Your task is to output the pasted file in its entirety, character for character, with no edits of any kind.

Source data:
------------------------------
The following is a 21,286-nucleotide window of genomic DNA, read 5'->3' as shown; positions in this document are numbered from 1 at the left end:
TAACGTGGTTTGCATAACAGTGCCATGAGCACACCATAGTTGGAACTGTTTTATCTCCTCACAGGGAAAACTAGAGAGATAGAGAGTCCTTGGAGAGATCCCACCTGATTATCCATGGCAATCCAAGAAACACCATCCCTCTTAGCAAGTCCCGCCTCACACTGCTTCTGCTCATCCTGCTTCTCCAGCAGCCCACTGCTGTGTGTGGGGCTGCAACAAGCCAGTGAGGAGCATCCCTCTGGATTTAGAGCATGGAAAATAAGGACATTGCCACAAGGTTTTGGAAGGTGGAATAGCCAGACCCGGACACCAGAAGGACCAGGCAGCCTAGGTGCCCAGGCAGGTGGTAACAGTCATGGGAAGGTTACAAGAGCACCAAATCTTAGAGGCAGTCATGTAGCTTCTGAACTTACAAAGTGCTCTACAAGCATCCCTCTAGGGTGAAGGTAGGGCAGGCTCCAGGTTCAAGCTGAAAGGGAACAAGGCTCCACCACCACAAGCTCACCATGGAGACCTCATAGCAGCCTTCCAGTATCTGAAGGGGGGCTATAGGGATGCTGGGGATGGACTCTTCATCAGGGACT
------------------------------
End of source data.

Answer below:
The following is a 21,286-nucleotide window of genomic DNA, read 5'->3' as shown; positions in this document are numbered from 1 at the left end:
TAACGTGGTTTGCATAACAGTGCCATGAGCACACCATAGTTGGAACTGTTTTATCTCCTCACAGGGAAAACTAGAGAGATAGAGAGTCCTTGGAGAGATCCCACCTGATTATCCATGGCAATCCAAGAAACACCATCCCTCTTAGCAAGTCCCGCCTCACACTGCTTCTGCTCATCCTGCTTCTCCAGCAGCCCACTGCTGTGTGTGGGGCTGCAACAAGCCAGTGAGGAGCATCCCTCTGGATTTAGAGCATGGAAAATAAGGACATTGCCACAAGGTTTTGGAAGGTGGAATAGCCAGACCCGGACACCAGAAGGACCAGGCAGCCTAGGTGCCCAGGCAGGTGGTAACAGTCATGGGAAGGTTACAAGAGCACCAAATCTTAGAGGCAGTCATGTAGCTTCTGAACTTACAAAGTGCTCTACAAGCATCCCTCTAGGGTGAAGGTAGGGCAGGCTCCAGGTTCAAGCTGAAAGGGAACAAGGCTCCACCACCACAAGCTCACCATGGAGACCTCATAGCAGCCTTCCAGTATCTGAAGGGGGGCTATAGGGATGCTGGGGATGGACTCTTCATCAGGGACT